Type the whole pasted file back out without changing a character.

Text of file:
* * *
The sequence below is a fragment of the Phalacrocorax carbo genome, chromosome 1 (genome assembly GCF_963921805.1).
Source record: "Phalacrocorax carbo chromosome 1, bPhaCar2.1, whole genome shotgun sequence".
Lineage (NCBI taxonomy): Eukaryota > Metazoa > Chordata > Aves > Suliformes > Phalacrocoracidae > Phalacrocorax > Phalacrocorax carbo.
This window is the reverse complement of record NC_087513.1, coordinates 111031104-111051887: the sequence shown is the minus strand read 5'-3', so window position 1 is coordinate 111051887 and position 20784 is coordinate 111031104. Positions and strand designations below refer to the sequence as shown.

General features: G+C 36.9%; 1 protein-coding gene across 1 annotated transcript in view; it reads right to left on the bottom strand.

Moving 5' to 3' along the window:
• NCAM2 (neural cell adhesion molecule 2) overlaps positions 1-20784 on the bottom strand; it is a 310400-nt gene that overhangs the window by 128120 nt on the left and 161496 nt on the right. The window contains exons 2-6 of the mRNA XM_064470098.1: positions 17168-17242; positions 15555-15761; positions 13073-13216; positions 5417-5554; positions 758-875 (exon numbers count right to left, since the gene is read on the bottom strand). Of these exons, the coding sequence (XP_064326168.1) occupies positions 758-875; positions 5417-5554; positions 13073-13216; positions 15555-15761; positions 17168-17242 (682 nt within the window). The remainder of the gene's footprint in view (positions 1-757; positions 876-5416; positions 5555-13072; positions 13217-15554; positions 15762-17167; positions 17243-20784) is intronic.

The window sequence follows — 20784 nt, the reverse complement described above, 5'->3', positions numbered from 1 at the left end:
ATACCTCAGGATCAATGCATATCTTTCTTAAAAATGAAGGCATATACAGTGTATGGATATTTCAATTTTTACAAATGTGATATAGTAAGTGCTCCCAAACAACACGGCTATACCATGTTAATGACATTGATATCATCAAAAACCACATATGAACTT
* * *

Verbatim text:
The sequence below is a fragment of the Phalacrocorax carbo genome, chromosome 1 (genome assembly GCF_963921805.1).
Source record: "Phalacrocorax carbo chromosome 1, bPhaCar2.1, whole genome shotgun sequence".
Lineage (NCBI taxonomy): Eukaryota > Metazoa > Chordata > Aves > Suliformes > Phalacrocoracidae > Phalacrocorax > Phalacrocorax carbo.
This window is the reverse complement of record NC_087513.1, coordinates 111031104-111051887: the sequence shown is the minus strand read 5'-3', so window position 1 is coordinate 111051887 and position 20784 is coordinate 111031104. Positions and strand designations below refer to the sequence as shown.

General features: G+C 36.9%; 1 protein-coding gene across 1 annotated transcript in view; it reads right to left on the bottom strand.

Moving 5' to 3' along the window:
• NCAM2 (neural cell adhesion molecule 2) overlaps positions 1-20784 on the bottom strand; it is a 310400-nt gene that overhangs the window by 128120 nt on the left and 161496 nt on the right. The window contains exons 2-6 of the mRNA XM_064470098.1: positions 17168-17242; positions 15555-15761; positions 13073-13216; positions 5417-5554; positions 758-875 (exon numbers count right to left, since the gene is read on the bottom strand). Of these exons, the coding sequence (XP_064326168.1) occupies positions 758-875; positions 5417-5554; positions 13073-13216; positions 15555-15761; positions 17168-17242 (682 nt within the window). The remainder of the gene's footprint in view (positions 1-757; positions 876-5416; positions 5555-13072; positions 13217-15554; positions 15762-17167; positions 17243-20784) is intronic.

The window sequence follows — 20784 nt, the reverse complement described above, 5'->3', positions numbered from 1 at the left end:
ATACCTCAGGATCAATGCATATCTTTCTTAAAAATGAAGGCATATACAGTGTATGGATATTTCAATTTTTACAAATGTGATATAGTAAGTGCTCCCAAACAACACGGCTATACCATGTTAATGACATTGATATCATCAAAAACCACATATGAACTT